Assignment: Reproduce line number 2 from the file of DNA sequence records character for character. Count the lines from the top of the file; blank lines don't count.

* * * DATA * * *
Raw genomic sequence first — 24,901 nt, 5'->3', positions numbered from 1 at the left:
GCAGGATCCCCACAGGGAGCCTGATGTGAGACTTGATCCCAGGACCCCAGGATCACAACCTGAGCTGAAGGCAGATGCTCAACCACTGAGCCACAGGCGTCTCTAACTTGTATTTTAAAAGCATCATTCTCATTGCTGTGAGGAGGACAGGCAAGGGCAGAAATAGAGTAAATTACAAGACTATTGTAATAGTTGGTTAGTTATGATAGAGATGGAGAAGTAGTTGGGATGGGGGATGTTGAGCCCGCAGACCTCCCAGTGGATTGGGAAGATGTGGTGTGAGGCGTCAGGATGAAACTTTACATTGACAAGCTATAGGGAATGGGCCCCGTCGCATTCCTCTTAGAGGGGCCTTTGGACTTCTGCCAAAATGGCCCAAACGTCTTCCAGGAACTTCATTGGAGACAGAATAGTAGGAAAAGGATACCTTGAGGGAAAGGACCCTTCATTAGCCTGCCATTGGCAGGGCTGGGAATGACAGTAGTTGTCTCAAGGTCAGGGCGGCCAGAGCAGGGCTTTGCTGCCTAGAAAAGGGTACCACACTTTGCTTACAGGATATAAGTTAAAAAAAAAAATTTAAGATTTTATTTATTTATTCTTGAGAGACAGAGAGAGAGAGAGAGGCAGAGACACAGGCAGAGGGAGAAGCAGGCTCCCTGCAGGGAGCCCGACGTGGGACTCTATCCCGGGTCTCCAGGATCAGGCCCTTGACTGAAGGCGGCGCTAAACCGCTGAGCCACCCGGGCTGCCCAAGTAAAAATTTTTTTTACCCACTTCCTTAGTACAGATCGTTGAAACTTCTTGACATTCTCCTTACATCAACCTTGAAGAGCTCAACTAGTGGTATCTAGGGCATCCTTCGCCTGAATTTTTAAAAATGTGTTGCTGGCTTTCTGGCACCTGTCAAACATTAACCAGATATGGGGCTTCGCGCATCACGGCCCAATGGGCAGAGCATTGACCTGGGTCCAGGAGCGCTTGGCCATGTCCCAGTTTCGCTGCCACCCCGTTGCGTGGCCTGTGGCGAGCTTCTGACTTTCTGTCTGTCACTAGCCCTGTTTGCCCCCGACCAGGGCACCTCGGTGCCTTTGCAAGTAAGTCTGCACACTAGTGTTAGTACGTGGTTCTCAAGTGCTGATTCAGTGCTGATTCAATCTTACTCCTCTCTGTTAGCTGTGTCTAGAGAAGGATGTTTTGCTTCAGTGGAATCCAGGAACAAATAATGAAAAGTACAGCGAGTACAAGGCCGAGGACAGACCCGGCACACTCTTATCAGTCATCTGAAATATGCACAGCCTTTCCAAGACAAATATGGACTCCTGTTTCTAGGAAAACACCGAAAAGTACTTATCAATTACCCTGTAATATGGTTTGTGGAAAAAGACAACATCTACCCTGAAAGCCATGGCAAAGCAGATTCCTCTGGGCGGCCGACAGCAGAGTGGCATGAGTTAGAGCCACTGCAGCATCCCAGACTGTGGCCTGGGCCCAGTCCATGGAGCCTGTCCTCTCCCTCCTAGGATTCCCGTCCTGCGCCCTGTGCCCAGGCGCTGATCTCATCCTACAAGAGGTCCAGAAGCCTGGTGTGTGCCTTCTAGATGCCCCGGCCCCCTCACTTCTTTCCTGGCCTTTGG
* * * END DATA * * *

GCAGGATCCCCACAGGGAGCCTGATGTGAGACTTGATCCCAGGACCCCAGGATCACAACCTGAGCTGAAGGCAGATGCTCAACCACTGAGCCACAGGCGTCTCTAACTTGTATTTTAAAAGCATCATTCTCATTGCTGTGAGGAGGACAGGCAAGGGCAGAAATAGAGTAAATTACAAGACTATTGTAATAGTTGGTTAGTTATGATAGAGATGGAGAAGTAGTTGGGATGGGGGATGTTGAGCCCGCAGACCTCCCAGTGGATTGGGAAGATGTGGTGTGAGGCGTCAGGATGAAACTTTACATTGACAAGCTATAGGGAATGGGCCCCGTCGCATTCCTCTTAGAGGGGCCTTTGGACTTCTGCCAAAATGGCCCAAACGTCTTCCAGGAACTTCATTGGAGACAGAATAGTAGGAAAAGGATACCTTGAGGGAAAGGACCCTTCATTAGCCTGCCATTGGCAGGGCTGGGAATGACAGTAGTTGTCTCAAGGTCAGGGCGGCCAGAGCAGGGCTTTGCTGCCTAGAAAAGGGTACCACACTTTGCTTACAGGATATAAGTTAAAAAAAAAAATTTAAGATTTTATTTATTTATTCTTGAGAGACAGAGAGAGAGAGAGAGGCAGAGACACAGGCAGAGGGAGAAGCAGGCTCCCTGCAGGGAGCCCGACGTGGGACTCTATCCCGGGTCTCCAGGATCAGGCCCTTGACTGAAGGCGGCGCTAAACCGCTGAGCCACCCGGGCTGCCCAAGTAAAAATTTTTTTTACCCACTTCCTTAGTACAGATCGTTGAAACTTCTTGACATTCTCCTTACATCAACCTTGAAGAGCTCAACTAGTGGTATCTAGGGCATCCTTCGCCTGAATTTTTAAAAATGTGTTGCTGGCTTTCTGGCACCTGTCAAACATTAACCAGATATGGGGCTTCGCGCATCACGGCCCAATGGGCAGAGCATTGACCTGGGTCCAGGAGCGCTTGGCCATGTCCCAGTTTCGCTGCCACCCCGTTGCGTGGCCTGTGGCGAGCTTCTGACTTTCTGTCTGTCACTAGCCCTGTTTGCCCCCGACCAGGGCACCTCGGTGCCTTTGCAAGTAAGTCTGCACACTAGTGTTAGTACGTGGTTCTCAAGTGCTGATTCAGTGCTGATTCAATCTTACTCCTCTCTGTTAGCTGTGTCTAGAGAAGGATGTTTTGCTTCAGTGGAATCCAGGAACAAATAATGAAAAGTACAGCGAGTACAAGGCCGAGGACAGACCCGGCACACTCTTATCAGTCATCTGAAATATGCACAGCCTTTCCAAGACAAATATGGACTCCTGTTTCTAGGAAAACACCGAAAAGTACTTATCAATTACCCTGTAATATGGTTTGTGGAAAAAGACAACATCTACCCTGAAAGCCATGGCAAAGCAGATTCCTCTGGGCGGCCGACAGCAGAGTGGCATGAGTTAGAGCCACTGCAGCATCCCAGACTGTGGCCTGGGCCCAGTCCATGGAGCCTGTCCTCTCCCTCCTAGGATTCCCGTCCTGCGCCCTGTGCCCAGGCGCTGATCTCATCCTACAAGAGGTCCAGAAGCCTGGTGTGTGCCTTCTAGATGCCCCGGCCCCCTCACTTCTTTCCTGGCCTTTGG